A year ago today, 42-year old reformist politician Abiy Ahmed became prime minister of Ethiopia. Abiy came to power during a deep political crisis with widespread grievances across this country of over 105 million people, and quickly began to enact political reforms. USIP’s Aly Verjee and Payton Knopf discuss Abiy’s year as prime minister and identify the challenges that lie ahead for eastern Africa’s most populous country.
On March 9, Nigerians return to the polls to elect governors and state legislators. The balloting follows the presidential elections held February 23, which saw the incumbent president, Muhammadu Buhari, re-elected for another four-year term. USIP’s Chris Kwaja and Aly Verjee discuss how Buhari’s victory may impact the state elections, Nigerians’ seeming disenchantment with voting, and how to avert potential violence.
As the U.S. House of Representatives continues to adapt to the leadership of a new speaker, 6,000 miles away, the legislature of the Central African Republic (CAR), the National Assembly, has also recently elected a new leader. However, a change of leadership will not be sufficient to overcome the many challenges and weaknesses faced by this parliament, as the country continues to face rebel groups, communal violence, corruption, and intransigent poverty. The responses of many representatives to recent interviews with USIP raise a more fundamental question: given the context of the CAR, what is a parliament for?
On Saturday, over 84 million eligible Nigerian voters are set to go to the polls to elect their next president and members of the National Assembly, with state-level elections to be held on March 2. Among the 73 presidential candidates, incumbent Muhammadu Buhari and former Vice President Atiku Abubakar are the top two contenders. As Africa’s most populous country with its biggest economy and democracy, Nigeria is a bellwether for the continent and these elections will be widely watched by the region and international community. USIP’s Oge Onubogu, Chris Kwaja and Aly Verjee look at why these elections matter, security challenges surrounding the polls, and how the U.S. can support Nigeria beyond the elections.
In the last five years, international monitors in South Sudan have documented more than 100 violations of the country’s numerous cease-fire agreements. A new analysis of the monitors’ data published from April 2014 to August 2018 demonstrates how the conflict changed as the government’s military position strengthened.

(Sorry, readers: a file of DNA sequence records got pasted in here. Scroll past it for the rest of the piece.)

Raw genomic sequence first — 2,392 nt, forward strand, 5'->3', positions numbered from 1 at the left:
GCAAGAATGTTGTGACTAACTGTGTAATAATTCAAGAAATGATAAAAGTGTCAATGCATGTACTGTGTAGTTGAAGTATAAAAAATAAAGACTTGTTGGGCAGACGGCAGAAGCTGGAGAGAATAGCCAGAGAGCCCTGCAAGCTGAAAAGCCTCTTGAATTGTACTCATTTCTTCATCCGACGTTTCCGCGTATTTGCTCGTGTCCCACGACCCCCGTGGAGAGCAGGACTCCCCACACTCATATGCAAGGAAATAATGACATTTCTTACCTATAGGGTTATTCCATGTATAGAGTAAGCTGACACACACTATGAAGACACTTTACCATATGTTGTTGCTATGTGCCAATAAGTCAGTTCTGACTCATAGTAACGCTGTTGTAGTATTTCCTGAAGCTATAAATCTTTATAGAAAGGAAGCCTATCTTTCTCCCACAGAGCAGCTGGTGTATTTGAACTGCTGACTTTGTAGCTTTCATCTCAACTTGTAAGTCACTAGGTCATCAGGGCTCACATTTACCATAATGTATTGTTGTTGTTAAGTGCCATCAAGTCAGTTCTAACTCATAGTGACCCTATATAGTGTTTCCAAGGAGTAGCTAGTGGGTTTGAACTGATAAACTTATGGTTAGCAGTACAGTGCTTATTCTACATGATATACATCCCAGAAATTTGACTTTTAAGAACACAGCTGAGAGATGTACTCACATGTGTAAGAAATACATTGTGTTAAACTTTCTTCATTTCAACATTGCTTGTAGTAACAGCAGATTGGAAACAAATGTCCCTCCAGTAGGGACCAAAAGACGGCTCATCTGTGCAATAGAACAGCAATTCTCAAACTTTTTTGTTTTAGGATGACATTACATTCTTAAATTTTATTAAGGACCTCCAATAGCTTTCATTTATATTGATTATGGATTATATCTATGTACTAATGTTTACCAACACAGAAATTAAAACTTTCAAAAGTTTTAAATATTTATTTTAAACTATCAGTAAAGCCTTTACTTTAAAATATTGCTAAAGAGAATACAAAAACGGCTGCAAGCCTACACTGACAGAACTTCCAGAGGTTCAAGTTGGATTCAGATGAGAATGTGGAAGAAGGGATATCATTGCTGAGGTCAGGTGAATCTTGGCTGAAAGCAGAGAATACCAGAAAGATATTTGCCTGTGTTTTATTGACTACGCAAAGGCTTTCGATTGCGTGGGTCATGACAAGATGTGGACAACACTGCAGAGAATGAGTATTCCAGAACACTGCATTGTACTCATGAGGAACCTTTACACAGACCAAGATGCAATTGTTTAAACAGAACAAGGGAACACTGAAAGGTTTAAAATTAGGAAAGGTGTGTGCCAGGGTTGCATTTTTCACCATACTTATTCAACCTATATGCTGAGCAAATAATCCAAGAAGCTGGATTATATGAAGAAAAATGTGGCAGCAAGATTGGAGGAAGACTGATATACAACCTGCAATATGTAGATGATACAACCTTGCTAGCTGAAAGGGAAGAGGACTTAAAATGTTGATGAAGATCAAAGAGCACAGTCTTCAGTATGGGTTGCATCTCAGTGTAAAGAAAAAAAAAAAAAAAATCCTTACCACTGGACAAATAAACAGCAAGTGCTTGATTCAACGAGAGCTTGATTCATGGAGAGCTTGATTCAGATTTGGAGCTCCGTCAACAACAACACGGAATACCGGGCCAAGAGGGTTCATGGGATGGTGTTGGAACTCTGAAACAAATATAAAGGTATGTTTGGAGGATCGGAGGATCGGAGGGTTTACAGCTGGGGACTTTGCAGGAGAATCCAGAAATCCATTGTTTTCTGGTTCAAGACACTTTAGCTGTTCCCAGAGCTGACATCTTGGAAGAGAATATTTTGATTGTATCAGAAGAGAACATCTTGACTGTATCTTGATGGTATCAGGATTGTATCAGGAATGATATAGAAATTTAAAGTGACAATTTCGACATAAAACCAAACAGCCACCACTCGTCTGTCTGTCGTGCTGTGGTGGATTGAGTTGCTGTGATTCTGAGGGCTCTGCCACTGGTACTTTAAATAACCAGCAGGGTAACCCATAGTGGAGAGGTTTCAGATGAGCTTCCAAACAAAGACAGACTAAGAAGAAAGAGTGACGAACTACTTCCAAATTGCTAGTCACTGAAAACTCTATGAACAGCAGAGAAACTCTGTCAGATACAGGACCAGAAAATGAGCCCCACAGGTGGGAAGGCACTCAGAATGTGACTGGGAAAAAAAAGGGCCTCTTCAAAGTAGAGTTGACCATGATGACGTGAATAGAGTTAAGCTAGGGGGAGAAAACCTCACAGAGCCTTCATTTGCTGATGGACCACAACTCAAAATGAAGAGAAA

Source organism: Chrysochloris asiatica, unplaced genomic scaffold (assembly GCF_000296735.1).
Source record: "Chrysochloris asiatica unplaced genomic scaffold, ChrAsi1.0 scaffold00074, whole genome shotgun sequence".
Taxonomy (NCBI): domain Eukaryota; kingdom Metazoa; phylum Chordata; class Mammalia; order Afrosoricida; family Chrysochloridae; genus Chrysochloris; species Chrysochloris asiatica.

On November 7, the U.S. Department of State announced long-awaited plans outlining a path to better relations with Sudan, “designed to expand our bilateral cooperation, facilitate meaningful reforms to enhance stability in Sudan, and achieve further progress in a number of areas of longstanding concern.” USIP’s Aly Verjee and Payton Knopf discuss the initiative, and identify where broader U.S. regional objectives could cohere, including in the war in Yemen.
Eighty-five-year-old Paul Biya, president of Cameroon since 1982, was sworn in for his seventh term in office on November 6, after complaints arising from multiple allegations of electoral irregularities in polls held a month earlier were dismissed by Cameroon’s constitutional court. An intercommunal crisis in Cameroon has seen violence increase substantially since 2017, and the conduct of these elections—which saw a partial boycott—has added to grievances. In this analysis of the official election results, USIP’s Aly Verjee and Jude Mutah examine the data, and discuss the prospects for Cameroon after the election.
On November 7, the Indian Ocean island nation of Madagascar, a country larger in area than California and more populous than Florida, goes to the polls to elect its next president. With a history of political crisis and fraught elections, the 2018 polls have seen renewed acrimony as no less than four former presidents of Madagascar seek the country’s highest office. USIP’s Aly Verjee and Jonas Claes discuss what’s at stake, the challenges ahead and how election disputes and violence can be mitigated.
On September 12, after nearly nine months of talks, the warring parties in South Sudan signed a “revitalized” peace agreement, superseding a 2015 accord and bringing an end to the High Level Revitalization Forum. But fighting has continued in the days since the deal was signed, and many remain skeptical that this agreement will succeed. USIP’s Aly Verjee discusses the deal.
In February 2019, Nigerians go to the polls to elect the country’s next president, parliament and state governors. Nigeria’s elections have historically been tense, and as the campaign gets underway there are concerns the upcoming process will see new violence. USIP’s Chris Kwaja, Oge Onubogu and Aly Verjee discuss the significance of the vote, what has changed since the 2015 elections, and suggest what can be done to mitigate risks of violence.